Hello, the Connetable has forwarded your comments to me, I trust the following is helpful. Street lighting is paid for on a contract basis, and the turning off of one (or 100) will make no difference to the bill we pay. The issue of turning off lamps for light pollution reasons is an interesting one, and we have recently written to the emergency services to gauge their view. It may be of interest to you to note that we seldom receive requests to turn off street lamps, but have regularly calls to increase lighting in poorly lit areas or those with non existent lighting. In addition, when street lamps are off because of a fault it is usually no more than a couple of days before residents want to know when it will be repaired! I think the current indication is that we would receive more complaints about a lamp which was removed than compliments on the savings made, however, we await the comments from the emergency services before making major decisions on this matter.
Regards John Stievenard ICIOB ABEngAssistant Director Technical & Environmental Services

And my reply to him:

Hello. Thanks for your reply. I didn't know about the arrangement for payment of lighting. However, if 1 or 100 lights are turned off there will be a cost and energy saving somewhere. Should that not be part of a government's responsibility, even if it doesn't directly affect the Parish's accounts? As for light pollution, every light turned off makes a difference. Ref: Sadly, I agree with your comments regarding the public's desire for street lighting. They may be a life saver in towns, but even on a road normally deserted by pedestrians from dawn til dusk, my own experience is that people generally seem to want the damn things! Of course, there may be a silent majority, or at least as many people, who do not want them. However, should government, even at parish level, not take responsibility and act as leaders rather than purely representatives of public desire? If the parish wants to cut energy usage/reduce pollution, then turning off lights which are on quiet, out of town roads, is a sensible course of action. As a regular runner in the early morning darkness ( or rather in the gloom of street lamps), I'd much rather see a real dawn than the lights switching off for morning. The level of street lighting is inappropriate for this area, which I'd suggest is in category E2 Environmental zone. Ref: Please give this matter some consideration

And the reply from Simon Crowcroft:

thanks. I'll see this gets the attention it merits and revert to you in due course.rgdsSimon

And my email today:

hello simon. i wondered if you can tell me if this matter has been considered? in the interests of energy conservation will the parish be examining how much energy it is consuming? i have a blog now, , and i might publish your reply. regards and best wishes for christmas.

Treatment of Court Defendants/Prisoners with Mental Illness

Email to Senator le Marquand:

Dear Senator Le Marquand, congratulations on your election to the States! I am writing to you regarding Jersey's court system and certain recent cases, which I have found disturbing. There appears to be a lack of recognition of defendants' mental health problems. Recent cases have included a woman who believes she is controlled by a nine year old girl wearing a diving mask; the court was instructed not to take account of her mental illness. Also, a man has been brought to court several times this year for removing all his clothes in public places; he has been sent to prison, I could not see any account of help available for him in the JEP's report. I would be interested to know your views. I have a blog, , and may wish to publish your reply.

Friday, 5 December 2008

Random (Interesting?) Thoughts

Greenfields/Les Chenes

I worked for a time with children with challenging behaviour, some of whom attended Les Chenes. I assisted the teachers and although I had not completed my Degree, I was also sent to the prison to teach a 15 year old, and I did some work at Grainville School and Haute Vallee.

I am following legal advice so I will not write about my experiences (and I've had legal aid before - over the disputed sale of my organic business to Graham Falle, and I know how useless that is). However, I'm sure I can say that the prison officers I met and some of the teachers and TA's at Haute Vallee were both very kind and very professional.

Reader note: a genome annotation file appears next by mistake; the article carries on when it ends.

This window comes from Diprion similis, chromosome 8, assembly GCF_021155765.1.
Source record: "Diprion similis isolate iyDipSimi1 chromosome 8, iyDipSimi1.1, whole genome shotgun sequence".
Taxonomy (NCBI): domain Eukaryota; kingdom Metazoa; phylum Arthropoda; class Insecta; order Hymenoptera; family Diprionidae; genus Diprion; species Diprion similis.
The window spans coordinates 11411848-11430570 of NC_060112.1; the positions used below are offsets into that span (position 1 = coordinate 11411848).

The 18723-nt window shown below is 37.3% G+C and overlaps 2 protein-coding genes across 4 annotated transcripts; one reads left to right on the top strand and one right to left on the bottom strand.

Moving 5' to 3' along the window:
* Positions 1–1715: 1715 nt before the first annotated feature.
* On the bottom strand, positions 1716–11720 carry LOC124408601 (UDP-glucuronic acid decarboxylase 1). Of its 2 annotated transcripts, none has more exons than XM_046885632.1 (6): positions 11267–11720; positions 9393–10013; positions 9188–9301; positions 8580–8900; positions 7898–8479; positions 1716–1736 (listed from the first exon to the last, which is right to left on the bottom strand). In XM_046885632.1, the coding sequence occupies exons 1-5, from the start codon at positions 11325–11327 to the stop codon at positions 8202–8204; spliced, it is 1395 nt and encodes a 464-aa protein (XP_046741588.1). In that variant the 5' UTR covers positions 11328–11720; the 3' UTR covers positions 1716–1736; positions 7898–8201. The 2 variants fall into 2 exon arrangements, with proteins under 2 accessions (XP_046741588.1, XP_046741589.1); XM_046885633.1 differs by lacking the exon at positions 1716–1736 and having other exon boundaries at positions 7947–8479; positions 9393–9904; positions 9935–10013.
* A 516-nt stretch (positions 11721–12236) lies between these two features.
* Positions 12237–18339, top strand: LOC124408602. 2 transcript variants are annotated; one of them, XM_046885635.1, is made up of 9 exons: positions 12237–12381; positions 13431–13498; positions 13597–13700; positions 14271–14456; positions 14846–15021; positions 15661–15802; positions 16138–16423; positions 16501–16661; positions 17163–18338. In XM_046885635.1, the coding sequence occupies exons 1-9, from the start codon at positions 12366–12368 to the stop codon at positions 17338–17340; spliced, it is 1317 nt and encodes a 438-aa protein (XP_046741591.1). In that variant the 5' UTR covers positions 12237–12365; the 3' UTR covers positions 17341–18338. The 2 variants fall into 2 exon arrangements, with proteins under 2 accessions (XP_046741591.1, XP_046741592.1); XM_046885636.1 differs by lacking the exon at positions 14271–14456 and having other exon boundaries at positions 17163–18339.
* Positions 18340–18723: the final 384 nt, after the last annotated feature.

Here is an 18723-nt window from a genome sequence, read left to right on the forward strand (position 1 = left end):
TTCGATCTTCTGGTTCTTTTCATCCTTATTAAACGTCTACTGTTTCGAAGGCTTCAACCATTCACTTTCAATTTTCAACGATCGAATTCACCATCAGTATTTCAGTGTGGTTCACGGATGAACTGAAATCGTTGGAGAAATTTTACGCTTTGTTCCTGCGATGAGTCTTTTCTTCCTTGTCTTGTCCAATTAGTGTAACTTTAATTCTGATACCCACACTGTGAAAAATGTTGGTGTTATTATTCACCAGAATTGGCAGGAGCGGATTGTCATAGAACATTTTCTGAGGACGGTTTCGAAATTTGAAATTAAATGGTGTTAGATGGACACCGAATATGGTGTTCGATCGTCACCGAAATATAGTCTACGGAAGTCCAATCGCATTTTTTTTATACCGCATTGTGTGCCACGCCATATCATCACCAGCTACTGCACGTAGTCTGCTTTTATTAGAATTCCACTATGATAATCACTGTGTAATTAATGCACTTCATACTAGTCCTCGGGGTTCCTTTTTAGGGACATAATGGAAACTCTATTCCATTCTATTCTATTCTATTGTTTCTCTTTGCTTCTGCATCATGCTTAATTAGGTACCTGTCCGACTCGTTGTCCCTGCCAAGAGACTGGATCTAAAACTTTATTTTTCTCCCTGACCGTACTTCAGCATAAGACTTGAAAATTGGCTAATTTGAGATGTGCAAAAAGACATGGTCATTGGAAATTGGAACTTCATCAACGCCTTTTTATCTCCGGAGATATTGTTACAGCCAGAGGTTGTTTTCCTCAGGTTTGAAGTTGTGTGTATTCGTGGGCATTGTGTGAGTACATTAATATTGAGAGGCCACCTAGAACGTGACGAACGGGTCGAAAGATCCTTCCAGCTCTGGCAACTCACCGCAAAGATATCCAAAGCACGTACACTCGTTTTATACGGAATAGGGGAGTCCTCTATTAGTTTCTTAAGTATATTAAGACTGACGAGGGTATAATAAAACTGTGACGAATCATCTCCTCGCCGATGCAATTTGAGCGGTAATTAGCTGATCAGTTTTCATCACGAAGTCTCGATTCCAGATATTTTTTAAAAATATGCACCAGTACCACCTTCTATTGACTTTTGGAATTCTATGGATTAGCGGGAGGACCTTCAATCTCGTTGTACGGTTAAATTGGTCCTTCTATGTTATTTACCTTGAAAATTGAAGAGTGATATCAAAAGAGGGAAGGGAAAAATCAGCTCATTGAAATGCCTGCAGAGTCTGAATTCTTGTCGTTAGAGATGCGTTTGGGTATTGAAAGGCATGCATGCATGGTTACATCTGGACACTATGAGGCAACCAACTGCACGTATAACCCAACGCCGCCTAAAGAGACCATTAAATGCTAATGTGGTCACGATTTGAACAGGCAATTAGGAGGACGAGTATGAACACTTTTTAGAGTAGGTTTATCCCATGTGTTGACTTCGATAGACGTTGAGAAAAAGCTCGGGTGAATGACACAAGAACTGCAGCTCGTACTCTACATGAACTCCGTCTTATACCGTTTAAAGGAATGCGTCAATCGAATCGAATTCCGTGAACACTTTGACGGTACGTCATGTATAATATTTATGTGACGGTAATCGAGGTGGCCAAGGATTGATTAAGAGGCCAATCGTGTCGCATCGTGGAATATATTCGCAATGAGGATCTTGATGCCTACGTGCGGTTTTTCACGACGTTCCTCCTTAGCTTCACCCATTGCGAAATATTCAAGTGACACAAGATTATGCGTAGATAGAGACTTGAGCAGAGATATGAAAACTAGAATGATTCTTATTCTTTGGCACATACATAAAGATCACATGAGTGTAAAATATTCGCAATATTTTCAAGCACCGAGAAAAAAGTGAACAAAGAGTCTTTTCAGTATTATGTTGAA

I'd also like to say that I have spoken to Simon Bellwood and think he has done a great job in progressing change in the care of vulnerable children. I personally know that years ago it was not easy to complain and to try and improve things in an organisation in which "toeing the line" leads to promotion is like swimming through mud.

It would be great to see all organisations have thorough whistleblowing structures in place.


Katy Ringsdore, a candidate in the Deputies' elections, has been derided online and called "vacuous", "a spoiled brat", "thick", "over-privileged", "stuck-up" and even dehumanised - "this Ringsdore thing". I have no problem with people making these sort of statements as long as they are known themselves. To think these things and then post them online, anonymously, is horrible and reminiscent of a mob.

And I would rather vote for a goose or a donkey as I don't follow her views at all, but I have no idea if she is spoiled, thick, stuck-up, etc.

I'm sure this sort of nastiness deters people from standing for election or even making their views known.

And then we get the non-story about Jeremy Macon. Does it really matter if his mother helps him? He is a new States Member. If his mother is answering his emails after he's settled into the States I expect that would suggest he's not ready to be Chief Minister, that's all. Some of the media seemed to revel in this story in a way not unlike the anonymous posters of hateful comments.

Anyway, I'd love to know about the people who tell many of the States Members what to think. How many of our elected members make up their own minds? How many will check with their "supporters" first?


The patent for the invention I have been working on for the last few years has at last been filed with the UK IPO. If anyone wants some information about how to develop an invention I'm happy to share my experiences. Just remember not to disclose the details to anyone, at least not without a non-disclosure agreement.


Damn, I can't find it now, but I read a very interesting article in either the Guardian or Independent, in which the writer suggests we analyse fairy tales by imagining all the characters are parts of the same person. So, Cinderella must allow her nurturing, mothering side (fairy godmother) to develop her own self, so that she can be her true, admirable self, and not let her negativity (ugly sisters) persuade her into a life of servitude. (have to go now - back to work)